Raising broilers (Cornish rock cross) can be a fun experience if you are prepared for the uniqueness of the breed. They grow extremely fast, are very messy and are not the nicest looking bird once they lose all their down.
Some Things To Consider
Speed Of Growth – The Cornish Rock Cross was developed to be ready for market extremely quickly. Depending on what percentage of protein the feed is that you use. They can be ready to butcher as early as 6 or 7 weeks old. They will only fit in tubs for maybe the first 5 to 6 days. After that, they will need something much larger link a kiddy pool. One option that worked well for us is asking your local grocer for one of those cardboard bins that watermelons or pumpkins come in. Then after the birds are going you can just drag the mess out to the burn pile.
Time of Year – This is something that will help save you feed in the long run for both broilers and other meat birds. Consider the time of year and the weather that comes with it. The broilers are not feathered out well to begin with. If they are trying to keep warm, the feed they eat will all go into keeping them warm and not turning into meat. So make sure that the average day and night time temps stay above 75 to keep them from getting cold.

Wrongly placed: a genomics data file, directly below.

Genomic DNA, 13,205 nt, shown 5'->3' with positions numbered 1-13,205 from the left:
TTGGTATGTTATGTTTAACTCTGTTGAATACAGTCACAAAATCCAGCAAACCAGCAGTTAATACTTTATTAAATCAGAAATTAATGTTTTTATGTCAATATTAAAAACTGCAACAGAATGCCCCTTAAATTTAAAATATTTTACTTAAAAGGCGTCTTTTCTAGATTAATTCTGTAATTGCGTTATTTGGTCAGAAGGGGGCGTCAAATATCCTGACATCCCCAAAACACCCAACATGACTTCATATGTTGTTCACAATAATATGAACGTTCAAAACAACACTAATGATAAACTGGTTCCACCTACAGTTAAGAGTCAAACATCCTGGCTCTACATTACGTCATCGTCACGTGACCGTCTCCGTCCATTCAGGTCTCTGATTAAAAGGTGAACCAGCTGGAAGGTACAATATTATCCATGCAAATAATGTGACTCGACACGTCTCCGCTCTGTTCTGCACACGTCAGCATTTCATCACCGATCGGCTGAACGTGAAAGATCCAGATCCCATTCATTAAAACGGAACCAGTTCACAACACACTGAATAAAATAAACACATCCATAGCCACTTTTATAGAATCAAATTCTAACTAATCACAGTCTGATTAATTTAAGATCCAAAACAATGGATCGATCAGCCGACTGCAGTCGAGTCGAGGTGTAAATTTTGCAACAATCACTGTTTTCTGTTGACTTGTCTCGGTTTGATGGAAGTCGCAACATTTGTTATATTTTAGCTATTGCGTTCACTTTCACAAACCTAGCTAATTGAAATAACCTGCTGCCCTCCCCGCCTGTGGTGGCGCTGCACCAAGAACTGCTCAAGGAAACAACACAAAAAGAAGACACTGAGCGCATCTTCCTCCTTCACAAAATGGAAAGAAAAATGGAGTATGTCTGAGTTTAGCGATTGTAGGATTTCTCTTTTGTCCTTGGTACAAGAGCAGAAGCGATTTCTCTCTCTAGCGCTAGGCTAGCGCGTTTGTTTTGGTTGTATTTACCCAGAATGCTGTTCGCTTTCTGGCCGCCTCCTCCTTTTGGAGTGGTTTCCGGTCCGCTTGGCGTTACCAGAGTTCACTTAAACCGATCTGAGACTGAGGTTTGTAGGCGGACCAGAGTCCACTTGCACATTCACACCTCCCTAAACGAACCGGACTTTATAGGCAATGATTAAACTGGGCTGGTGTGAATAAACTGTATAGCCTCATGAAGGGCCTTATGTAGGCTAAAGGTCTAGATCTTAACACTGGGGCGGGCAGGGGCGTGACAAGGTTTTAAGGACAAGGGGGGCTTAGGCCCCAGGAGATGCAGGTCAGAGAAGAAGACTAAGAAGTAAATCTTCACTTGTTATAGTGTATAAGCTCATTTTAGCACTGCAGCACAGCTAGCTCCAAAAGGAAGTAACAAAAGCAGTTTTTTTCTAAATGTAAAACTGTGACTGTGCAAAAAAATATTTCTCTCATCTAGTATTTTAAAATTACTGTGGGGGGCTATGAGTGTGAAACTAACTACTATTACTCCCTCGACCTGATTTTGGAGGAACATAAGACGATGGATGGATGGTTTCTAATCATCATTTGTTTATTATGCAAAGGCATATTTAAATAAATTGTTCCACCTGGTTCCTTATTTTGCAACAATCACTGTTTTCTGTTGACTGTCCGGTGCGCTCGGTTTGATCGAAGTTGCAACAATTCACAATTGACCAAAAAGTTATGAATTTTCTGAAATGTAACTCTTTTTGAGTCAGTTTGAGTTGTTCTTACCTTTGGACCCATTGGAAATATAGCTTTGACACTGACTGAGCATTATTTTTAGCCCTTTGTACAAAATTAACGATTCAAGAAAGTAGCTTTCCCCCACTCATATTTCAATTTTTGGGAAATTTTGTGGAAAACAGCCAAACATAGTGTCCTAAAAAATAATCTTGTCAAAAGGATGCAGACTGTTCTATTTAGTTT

Keeping fresh water available at all times is a must. As far as the feed availability it is up to you if you want to just give the recommended amount or keep the feeder full and they can eat when ever they want. Personally the more you feed them the faster they will grow. Once the birds hit 9 weeks their feed conversions slow way down. So the best thing to do is try to get them ready to butcher at or before 9 weeks.
Find the highest amount of protein you can get (above 25%) and they will be ready to go very quickly. In some areas, you can find some that top 30% protein. Now here is a tip that I learned while showing in 4h. The birds are judged on the firmness of the breast as well as their size. So to keep their meat from feeling “squishy” you can put their feed on raisers with ramps going up to the feed. This will help them get a little exercise and not burn too much of the feed off.
This chart below will help you figure out who much feed you can plan on going through with per bird as well as with 25, 50, and 100 birds.
Feed consumption Chart
|Age||Week 1||Week 2||Week 3||Week 4||Week 5||Week 6||Week 7||Week 8||Week 9||Total # of Bags|
|One Bird||4.2 oz.||9.2 oz.||3.7 oz.||18.8 oz.||26.1 oz.||34.5 oz.||38.5 oz.||42.6 oz.||46.5 oz.||14.63 lbs.|
|25 Birds||6.56 lbs.||14.38 lbs.||21.41 lbs.||29.28 lbs.||40.78 lbs.||53.91 lbs.||60.16 lbs.||66.56 lbs.||72.66 lbs.||7.32 bags|
|50 Birds||13.13 lbs.||28.75 lbs.||42.81 lbs.||58.75 lbs.||81.56 lbs.||107.81 lbs.||120.31 lbs.||133.13 lbs.||145.31 lbs.||14.63 bags|
|100 Birds||26.25 lbs.||57.5 lbs.||85.63 lbs.||117.5 lbs.||163.13 lbs.||215.63 lbs.||240.63 lbs.||266.25 lbs.||290.63 lbs.||29.26 bags|
For how to butcher your chickens yourself read this post by Jill Wigner from The Prairie Homestead.